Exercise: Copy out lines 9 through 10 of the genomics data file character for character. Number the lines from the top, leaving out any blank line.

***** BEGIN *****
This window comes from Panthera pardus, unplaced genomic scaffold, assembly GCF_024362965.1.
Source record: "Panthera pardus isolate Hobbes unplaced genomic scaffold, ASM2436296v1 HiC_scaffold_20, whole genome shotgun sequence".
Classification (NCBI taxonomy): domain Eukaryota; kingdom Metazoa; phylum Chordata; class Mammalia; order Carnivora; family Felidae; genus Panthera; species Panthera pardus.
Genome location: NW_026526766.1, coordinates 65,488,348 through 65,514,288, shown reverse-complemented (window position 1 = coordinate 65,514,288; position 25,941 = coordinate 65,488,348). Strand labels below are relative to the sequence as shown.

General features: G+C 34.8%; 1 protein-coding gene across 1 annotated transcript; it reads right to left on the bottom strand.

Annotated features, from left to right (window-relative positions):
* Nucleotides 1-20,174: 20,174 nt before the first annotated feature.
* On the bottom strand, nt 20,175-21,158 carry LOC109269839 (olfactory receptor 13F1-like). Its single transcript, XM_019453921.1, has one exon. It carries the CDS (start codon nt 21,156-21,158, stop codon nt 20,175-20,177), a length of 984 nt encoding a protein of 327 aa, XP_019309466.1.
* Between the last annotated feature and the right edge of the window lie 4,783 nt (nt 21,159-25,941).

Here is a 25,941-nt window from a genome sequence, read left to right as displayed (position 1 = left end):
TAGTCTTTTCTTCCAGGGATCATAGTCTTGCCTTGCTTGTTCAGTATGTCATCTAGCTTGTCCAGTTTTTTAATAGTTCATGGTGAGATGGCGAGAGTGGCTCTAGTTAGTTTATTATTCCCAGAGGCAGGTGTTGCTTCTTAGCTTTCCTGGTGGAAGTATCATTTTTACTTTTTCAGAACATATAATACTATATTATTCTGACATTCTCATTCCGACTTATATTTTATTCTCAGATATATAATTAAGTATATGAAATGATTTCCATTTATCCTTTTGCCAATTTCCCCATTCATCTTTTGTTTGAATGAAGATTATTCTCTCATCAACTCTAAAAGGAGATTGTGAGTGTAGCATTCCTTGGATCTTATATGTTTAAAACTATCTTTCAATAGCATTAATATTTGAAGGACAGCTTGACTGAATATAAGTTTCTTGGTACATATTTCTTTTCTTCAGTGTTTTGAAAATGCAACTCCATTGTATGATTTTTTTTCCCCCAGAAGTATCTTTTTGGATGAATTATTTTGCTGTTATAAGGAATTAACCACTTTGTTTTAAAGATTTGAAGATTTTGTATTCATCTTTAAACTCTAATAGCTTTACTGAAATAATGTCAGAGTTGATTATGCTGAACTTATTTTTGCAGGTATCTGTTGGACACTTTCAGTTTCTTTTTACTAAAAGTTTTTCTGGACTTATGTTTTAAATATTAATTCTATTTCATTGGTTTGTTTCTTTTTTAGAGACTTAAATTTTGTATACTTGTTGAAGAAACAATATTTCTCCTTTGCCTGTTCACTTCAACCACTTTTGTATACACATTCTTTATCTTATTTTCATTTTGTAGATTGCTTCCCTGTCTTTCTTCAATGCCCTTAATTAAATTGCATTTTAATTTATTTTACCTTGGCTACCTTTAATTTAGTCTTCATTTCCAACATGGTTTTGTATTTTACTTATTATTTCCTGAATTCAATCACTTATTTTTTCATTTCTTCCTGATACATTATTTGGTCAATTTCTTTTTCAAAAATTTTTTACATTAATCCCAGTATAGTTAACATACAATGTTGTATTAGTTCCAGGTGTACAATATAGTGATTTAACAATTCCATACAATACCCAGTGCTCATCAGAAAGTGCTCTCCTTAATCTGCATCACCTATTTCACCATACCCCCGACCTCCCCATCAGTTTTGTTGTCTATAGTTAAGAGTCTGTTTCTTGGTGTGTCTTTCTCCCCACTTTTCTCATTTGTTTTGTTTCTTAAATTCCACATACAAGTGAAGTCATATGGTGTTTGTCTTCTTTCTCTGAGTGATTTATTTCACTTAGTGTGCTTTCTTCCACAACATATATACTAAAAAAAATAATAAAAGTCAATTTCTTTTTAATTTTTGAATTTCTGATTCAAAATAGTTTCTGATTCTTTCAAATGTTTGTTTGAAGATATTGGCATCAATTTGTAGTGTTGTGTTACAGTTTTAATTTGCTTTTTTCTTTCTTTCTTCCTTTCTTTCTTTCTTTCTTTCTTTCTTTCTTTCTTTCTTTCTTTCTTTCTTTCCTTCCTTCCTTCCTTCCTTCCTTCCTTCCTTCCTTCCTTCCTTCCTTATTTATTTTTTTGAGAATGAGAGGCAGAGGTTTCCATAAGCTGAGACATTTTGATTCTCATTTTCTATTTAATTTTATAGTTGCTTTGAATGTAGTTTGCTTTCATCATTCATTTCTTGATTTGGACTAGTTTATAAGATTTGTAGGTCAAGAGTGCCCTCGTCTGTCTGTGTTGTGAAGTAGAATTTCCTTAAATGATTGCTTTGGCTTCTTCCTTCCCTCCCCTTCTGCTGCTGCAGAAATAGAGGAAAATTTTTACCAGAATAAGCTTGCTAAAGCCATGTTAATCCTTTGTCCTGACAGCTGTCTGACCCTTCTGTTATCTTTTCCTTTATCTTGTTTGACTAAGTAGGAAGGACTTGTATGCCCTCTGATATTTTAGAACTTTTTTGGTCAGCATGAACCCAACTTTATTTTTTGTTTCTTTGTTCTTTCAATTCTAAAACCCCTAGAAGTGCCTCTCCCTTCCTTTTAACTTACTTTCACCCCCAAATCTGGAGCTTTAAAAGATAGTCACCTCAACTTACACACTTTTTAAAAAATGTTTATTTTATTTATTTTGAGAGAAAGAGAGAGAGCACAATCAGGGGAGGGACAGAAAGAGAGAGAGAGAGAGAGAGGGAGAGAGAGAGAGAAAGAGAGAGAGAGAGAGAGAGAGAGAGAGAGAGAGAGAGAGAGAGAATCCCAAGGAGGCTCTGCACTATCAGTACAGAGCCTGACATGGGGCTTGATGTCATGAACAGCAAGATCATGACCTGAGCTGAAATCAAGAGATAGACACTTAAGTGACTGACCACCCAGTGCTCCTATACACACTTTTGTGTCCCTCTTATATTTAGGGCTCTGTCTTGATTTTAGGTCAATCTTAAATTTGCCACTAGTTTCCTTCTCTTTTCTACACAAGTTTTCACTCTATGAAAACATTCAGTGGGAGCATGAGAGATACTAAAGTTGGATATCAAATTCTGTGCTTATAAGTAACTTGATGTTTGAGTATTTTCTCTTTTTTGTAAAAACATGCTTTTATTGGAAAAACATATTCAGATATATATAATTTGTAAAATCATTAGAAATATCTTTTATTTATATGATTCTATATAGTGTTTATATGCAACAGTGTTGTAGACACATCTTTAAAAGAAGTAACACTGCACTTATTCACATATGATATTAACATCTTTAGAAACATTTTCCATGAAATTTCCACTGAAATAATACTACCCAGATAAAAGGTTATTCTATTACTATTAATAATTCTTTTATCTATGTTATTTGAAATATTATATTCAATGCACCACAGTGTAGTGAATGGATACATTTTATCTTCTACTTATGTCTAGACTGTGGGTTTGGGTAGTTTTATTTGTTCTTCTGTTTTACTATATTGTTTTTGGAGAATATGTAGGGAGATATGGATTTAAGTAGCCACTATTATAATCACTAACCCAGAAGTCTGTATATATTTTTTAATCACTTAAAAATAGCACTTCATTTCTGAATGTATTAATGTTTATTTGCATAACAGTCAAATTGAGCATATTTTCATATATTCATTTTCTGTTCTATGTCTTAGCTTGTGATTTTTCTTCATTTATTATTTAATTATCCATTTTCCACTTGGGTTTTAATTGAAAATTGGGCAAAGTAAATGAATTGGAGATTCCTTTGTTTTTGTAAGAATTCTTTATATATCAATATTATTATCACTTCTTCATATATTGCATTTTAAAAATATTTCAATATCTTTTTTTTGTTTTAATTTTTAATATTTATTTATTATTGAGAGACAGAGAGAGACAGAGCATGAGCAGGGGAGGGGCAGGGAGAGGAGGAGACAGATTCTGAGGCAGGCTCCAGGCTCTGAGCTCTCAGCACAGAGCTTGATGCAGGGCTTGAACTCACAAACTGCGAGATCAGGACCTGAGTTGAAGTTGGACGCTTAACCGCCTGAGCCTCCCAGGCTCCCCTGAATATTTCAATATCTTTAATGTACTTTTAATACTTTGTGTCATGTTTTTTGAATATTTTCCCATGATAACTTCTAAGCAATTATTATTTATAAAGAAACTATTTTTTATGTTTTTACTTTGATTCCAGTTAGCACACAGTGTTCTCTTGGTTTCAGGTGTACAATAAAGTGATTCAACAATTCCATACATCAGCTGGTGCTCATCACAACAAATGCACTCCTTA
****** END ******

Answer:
* Between the last annotated feature and the right edge of the window lie 4,783 nt (nt 21,159-25,941).

Here is a 25,941-nt window from a genome sequence, read left to right as displayed (position 1 = left end):